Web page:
Histological Preparation

The fixed knee joints were decalcified in Osteomoll (Merck, Germany) for 6–7 h and left overnight in 30% sucrose solution. The joints were subsequently embedded in gelatine (7.5%) and frozen in cold 2-methyl-butane. Coronal 16- to 18-μm sections were cut in a cryostat from the frontal plane toward the back of each joint and mounted on gelatinized slides (6–7 slides with 10 sections each). All the serial sections were stained with the Safranin O-Fast Green staining protocol. Briefly, after hydrating sections with decreasing concentrations of ethanol, sections were stained with haematoxylin (Merck, Germany) and subsequently with 0.002% Fast Green (Sigma, Spain) and 0.2% Safranin O (Merck, Germany) solutions. The sections were finally dehydrated and cleared with increasing ethanol concentrations and xylene, then mounted with Eukitt (O. Kindler, Germany) and a covering glass. All the stained sections were viewed with a 10× objective using a Leica DMR microscope equipped with a Leica DFC 300 FX digital camera. Nine images of the obtained sections spanning the central load-bearing region of the knee were taken for both medial and lateral sides of each joint (18 total images per joint) and used for histological scoring.

Histological Scoring

A semiquantitative scoring system for murine histopathology, the OARSI score (Glasson et al., 2010) was applied and adapted to our experimental conditions (Figure 2C). All 4 quadrants of the knee joint were evaluated: medial femoral condyle (MFC), lateral femoral condyle (LFC), medial tibial plateau (MTP), and lateral tibial plateau (LTP). A score from 0 to 6 was given to each quadrant of 9 serial sections per animal, having a total of 36 values per animal. The final histological scores were expressed as the sum of all the individual values and the average summed score for each experimental group was calculated. The same observer scored all the histological changes and was blinded to the specimen samples.

Tissue Isolation

On day 26 after osteoarthritis induction, both MIA and saline mice were deeply anesthetized by intraperitoneally injection (0.2 ml/10 g of body weight) of a mixture of ketamine (100 mg/kg) and xylazine (20 mg/kg) prior to intracardiac perfusion of 4% PFA in 0.1 M Na2HPO4/NaH2PO4 buffer, pH 7.5, delivered with a peristaltic pump at 22 ml per min for 2 min. Brains were removed and post-fixed overnight at 4°C in the same fixative solution. Then, brains were transferred to a solution of 30% sucrose in PB 0.1 M and kept at 4°C. Coronal brain sections (30 μm) containing the prelimbic and infralimbic prefrontal cortex were obtained with a microtome (Leica) and kept in a solution of 5% sucrose PB 0.1 M at 4°C until processed for immunofluorescence analysis.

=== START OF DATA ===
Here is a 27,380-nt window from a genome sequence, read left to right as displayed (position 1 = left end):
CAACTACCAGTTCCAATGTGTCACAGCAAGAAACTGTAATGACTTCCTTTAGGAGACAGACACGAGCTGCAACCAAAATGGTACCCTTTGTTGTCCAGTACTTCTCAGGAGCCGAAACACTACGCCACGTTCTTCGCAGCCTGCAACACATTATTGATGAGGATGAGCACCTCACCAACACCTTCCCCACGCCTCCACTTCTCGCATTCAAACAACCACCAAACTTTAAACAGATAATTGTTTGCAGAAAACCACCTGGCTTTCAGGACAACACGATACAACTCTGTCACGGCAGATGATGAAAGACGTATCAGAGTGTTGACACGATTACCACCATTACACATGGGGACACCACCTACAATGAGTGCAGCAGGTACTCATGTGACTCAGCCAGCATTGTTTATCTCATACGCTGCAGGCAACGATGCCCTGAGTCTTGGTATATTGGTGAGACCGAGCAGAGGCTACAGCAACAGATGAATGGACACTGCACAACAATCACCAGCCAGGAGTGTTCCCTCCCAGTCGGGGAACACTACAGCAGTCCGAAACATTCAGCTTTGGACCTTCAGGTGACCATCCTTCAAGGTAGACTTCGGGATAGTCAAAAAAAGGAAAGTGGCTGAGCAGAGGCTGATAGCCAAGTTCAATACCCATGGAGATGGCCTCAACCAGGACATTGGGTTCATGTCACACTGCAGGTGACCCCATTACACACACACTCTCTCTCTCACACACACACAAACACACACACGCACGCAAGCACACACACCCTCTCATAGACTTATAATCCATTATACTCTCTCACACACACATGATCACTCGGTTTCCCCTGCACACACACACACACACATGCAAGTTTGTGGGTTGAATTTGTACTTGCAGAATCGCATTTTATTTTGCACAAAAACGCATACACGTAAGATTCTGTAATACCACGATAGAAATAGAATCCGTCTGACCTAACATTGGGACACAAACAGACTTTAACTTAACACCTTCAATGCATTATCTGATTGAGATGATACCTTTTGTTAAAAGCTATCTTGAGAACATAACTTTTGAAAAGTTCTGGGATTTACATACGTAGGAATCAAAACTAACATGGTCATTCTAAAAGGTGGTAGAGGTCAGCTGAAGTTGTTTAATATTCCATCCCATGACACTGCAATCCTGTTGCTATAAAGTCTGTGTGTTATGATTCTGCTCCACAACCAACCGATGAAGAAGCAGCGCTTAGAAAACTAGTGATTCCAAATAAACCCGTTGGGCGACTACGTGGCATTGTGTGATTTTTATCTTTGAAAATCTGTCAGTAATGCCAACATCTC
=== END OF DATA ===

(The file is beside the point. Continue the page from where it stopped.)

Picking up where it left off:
Immunofluorescence

Free-floating slices were rinsed in PB 0.1 M and blocked in a solution containing 3% normal goat serum and 0.3% Triton X-100 in PB 0.1 M during 2 h at room temperature. The slices were incubated overnight at 4°C with the primary antibody anti-Iba-1 (1:500, rabbit, Wako). The next day, after 3 rinses in PB 0.1 M, sections were incubated for 2 h at room temperature with the secondary antibody AlexaFluor-555 goat anti-rabbit (1:1000, Life Technologies). Then, slices were rinsed 3 times and mounted with Fluoromount onto glass slides coated with gelatine.

Immunofluorescence Image Analysis